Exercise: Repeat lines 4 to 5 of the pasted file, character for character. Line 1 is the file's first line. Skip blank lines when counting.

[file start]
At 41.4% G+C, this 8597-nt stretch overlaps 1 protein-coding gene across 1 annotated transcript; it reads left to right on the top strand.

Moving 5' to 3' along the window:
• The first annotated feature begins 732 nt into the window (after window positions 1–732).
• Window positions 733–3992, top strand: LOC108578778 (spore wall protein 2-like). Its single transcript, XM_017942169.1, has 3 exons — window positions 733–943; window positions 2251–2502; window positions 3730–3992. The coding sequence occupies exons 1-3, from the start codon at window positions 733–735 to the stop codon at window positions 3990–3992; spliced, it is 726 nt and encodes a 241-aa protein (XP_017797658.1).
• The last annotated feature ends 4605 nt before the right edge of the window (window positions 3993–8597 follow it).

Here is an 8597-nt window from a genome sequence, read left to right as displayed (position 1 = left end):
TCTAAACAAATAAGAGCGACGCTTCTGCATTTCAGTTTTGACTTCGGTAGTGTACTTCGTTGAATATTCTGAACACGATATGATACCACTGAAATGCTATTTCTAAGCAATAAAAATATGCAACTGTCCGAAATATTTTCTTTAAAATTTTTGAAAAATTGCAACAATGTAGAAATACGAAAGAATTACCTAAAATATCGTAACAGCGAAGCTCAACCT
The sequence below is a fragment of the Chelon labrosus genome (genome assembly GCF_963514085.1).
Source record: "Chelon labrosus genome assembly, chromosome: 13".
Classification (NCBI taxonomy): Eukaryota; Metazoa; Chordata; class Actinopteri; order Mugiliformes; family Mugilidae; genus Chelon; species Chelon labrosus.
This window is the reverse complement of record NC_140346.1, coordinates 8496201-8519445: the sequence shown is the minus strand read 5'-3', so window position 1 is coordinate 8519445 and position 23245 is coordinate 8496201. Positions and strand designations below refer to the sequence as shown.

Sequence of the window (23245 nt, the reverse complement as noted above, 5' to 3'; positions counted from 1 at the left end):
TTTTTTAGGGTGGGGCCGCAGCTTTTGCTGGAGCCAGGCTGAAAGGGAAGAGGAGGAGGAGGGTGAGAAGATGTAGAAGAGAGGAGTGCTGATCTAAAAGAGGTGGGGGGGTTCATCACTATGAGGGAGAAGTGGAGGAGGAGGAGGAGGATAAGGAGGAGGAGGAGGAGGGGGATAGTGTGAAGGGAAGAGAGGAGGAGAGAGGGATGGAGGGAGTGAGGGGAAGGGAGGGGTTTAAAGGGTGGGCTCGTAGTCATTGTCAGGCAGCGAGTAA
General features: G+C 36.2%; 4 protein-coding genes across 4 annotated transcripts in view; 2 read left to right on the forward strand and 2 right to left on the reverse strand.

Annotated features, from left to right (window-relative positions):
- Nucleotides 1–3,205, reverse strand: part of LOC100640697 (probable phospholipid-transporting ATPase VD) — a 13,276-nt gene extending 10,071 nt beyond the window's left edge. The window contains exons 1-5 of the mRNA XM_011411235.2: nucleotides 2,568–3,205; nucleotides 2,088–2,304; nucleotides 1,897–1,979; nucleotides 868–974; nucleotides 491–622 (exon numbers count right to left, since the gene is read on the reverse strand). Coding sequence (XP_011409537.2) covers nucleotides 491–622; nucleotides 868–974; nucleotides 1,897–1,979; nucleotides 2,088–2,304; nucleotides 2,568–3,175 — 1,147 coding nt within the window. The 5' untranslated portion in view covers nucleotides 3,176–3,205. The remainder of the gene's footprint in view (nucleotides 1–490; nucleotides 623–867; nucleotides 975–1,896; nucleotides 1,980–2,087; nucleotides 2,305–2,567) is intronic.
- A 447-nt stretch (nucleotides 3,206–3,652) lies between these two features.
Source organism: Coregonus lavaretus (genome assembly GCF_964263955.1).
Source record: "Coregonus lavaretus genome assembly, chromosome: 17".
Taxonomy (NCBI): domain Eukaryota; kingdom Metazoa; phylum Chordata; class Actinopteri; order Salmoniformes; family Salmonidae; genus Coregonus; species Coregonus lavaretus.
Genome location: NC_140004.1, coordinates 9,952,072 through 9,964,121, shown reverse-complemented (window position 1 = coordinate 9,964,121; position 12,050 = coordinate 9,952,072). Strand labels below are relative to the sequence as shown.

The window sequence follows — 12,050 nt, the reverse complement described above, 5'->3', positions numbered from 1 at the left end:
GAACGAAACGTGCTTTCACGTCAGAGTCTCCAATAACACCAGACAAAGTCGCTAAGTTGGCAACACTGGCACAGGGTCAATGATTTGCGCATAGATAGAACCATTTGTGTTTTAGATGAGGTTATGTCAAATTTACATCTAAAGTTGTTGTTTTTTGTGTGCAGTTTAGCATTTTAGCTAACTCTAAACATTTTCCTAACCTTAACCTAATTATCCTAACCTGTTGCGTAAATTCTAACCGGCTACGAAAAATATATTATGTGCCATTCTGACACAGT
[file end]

• Window positions 733–3992, top strand: LOC108578778 (spore wall protein 2-like). Its single transcript, XM_017942169.1, has 3 exons — window positions 733–943; window positions 2251–2502; window positions 3730–3992. The coding sequence occupies exons 1-3, from the start codon at window positions 733–735 to the stop codon at window positions 3990–3992; spliced, it is 726 nt and encodes a 241-aa protein (XP_017797658.1).
• The last annotated feature ends 4605 nt before the right edge of the window (window positions 3993–8597 follow it).